Folksong: Tradtion, Revival and Re-Creation is a major contribution to UK and international folk song studies at the start of the twenty-first century. It brings together 36 selected essays, which explore the revival movements, key men and women who made them happen, and some significant singers and songs.
The subjects covered range from ballad studies to folk-rock, from the engravings of Hogarth to the Manchester Runway protest, with differing theoretical and critical perspectives, including features on several of the prime movers – Sabine Baring-Gould, Frank Kidson, Lucy Broadwood, Annie Gilchrist, Gavin Greig, Maud Karpeles, Ruth Herbert Lewis, Annabel Morris Buchanan, Ewan MacColl, Moses Asch, Louise Manny, and Peter Kennedy.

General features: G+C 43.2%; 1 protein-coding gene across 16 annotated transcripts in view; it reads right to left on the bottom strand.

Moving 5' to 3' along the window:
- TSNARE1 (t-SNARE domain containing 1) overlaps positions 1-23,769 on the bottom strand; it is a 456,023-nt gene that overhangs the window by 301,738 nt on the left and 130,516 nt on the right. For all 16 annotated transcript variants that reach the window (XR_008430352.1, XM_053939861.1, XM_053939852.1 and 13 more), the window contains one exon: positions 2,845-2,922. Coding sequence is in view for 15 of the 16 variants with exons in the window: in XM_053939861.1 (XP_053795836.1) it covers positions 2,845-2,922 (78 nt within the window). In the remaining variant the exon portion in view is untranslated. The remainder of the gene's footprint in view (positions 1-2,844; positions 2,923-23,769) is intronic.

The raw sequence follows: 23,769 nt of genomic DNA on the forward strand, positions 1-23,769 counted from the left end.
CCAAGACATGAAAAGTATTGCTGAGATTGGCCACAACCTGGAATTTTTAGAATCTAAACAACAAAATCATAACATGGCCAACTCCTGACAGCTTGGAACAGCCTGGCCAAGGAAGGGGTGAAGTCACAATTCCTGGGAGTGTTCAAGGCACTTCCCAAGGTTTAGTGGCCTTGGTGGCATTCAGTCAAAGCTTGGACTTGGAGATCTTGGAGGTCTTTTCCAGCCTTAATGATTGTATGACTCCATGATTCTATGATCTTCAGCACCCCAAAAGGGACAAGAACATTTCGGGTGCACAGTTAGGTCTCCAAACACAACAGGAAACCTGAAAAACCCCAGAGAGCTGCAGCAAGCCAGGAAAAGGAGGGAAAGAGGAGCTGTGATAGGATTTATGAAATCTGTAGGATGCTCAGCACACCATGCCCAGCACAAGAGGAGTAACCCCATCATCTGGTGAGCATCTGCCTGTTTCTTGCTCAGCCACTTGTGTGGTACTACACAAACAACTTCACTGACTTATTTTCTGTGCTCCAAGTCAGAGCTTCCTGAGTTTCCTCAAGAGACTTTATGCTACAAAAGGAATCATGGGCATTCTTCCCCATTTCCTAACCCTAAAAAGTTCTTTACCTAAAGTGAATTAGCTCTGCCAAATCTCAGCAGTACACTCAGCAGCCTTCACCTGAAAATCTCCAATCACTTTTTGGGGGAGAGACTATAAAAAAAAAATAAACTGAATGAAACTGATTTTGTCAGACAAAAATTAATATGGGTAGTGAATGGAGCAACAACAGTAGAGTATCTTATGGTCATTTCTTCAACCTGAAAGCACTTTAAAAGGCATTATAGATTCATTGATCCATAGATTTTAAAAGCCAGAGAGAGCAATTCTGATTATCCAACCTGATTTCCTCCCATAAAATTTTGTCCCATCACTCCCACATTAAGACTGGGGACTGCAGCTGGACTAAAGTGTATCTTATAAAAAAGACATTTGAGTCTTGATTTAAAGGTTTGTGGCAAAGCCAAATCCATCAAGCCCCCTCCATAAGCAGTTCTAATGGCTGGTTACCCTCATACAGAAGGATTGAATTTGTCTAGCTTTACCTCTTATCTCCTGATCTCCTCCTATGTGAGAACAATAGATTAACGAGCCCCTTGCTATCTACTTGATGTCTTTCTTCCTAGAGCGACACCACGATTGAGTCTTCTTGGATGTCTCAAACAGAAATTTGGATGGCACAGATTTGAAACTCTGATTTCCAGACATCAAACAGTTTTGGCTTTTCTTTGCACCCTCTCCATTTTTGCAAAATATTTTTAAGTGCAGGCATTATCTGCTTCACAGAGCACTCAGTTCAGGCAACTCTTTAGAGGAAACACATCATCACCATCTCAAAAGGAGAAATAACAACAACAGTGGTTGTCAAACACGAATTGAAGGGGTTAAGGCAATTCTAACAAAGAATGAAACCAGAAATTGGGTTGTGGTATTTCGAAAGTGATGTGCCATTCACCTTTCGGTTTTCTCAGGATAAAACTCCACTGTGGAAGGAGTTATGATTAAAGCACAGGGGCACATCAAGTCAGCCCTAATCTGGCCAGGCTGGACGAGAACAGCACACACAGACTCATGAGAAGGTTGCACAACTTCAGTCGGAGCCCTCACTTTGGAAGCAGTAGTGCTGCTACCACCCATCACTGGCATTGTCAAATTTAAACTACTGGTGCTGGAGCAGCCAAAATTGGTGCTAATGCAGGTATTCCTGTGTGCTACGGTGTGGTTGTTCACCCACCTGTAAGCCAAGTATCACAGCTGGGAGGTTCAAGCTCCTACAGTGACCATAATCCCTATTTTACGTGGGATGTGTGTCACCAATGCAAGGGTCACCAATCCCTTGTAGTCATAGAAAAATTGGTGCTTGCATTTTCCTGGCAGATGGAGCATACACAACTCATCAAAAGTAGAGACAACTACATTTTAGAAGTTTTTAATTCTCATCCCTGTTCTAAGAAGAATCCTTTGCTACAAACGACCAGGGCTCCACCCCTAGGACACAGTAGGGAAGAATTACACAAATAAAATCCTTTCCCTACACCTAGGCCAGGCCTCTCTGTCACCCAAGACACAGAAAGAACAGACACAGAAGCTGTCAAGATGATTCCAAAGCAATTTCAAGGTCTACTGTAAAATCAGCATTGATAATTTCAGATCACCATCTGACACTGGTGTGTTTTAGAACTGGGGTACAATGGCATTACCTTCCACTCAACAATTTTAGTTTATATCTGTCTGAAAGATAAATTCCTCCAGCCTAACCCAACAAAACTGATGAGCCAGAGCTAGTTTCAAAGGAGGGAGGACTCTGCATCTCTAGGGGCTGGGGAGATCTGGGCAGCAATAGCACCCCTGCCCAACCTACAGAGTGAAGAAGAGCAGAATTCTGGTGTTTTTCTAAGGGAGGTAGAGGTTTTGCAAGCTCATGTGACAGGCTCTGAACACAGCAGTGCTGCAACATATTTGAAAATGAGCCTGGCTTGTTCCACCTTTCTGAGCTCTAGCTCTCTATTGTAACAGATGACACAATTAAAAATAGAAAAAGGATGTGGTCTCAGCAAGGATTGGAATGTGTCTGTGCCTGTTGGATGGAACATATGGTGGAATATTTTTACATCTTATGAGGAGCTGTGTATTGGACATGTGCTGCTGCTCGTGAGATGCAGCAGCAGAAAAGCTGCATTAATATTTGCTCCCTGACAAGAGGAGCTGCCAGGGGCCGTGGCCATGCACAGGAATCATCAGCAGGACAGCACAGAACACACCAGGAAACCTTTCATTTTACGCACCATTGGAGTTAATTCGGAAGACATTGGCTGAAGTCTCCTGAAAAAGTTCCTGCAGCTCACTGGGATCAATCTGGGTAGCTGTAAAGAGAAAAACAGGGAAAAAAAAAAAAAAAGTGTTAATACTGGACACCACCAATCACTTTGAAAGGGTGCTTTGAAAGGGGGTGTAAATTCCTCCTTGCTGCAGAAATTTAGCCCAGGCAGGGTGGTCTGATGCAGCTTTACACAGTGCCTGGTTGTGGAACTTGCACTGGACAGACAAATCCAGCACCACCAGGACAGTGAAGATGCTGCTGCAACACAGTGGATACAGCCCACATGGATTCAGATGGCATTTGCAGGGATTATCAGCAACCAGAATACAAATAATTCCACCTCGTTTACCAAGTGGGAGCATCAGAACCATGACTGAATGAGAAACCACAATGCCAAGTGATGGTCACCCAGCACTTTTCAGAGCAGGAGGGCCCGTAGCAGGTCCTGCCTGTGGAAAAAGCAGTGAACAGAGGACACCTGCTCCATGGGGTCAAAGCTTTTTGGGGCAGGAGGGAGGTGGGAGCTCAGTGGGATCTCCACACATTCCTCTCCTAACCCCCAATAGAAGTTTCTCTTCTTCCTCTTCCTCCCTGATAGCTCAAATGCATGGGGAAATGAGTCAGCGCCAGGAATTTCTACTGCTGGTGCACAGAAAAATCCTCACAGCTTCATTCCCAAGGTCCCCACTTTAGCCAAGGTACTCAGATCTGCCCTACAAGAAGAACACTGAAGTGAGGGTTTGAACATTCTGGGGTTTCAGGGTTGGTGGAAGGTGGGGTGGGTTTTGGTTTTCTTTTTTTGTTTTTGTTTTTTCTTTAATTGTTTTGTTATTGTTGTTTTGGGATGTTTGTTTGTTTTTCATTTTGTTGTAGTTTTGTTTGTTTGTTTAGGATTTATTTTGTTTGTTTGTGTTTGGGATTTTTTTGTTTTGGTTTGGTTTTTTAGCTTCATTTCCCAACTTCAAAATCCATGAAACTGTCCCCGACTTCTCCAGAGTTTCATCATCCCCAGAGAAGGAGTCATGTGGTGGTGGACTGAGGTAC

Among the many issues tackled are: cultural politics, national identity, commercialisation, gender, mass media representation, adaptation and acculturation, fakelore, creativity, repertoire analysis, and singing style.
This is a fascinating and timely collection of new insights in the field of folk song, representing the exciting diversity of current research, and deserves to be widely read by scholars and folk revival participants alike.
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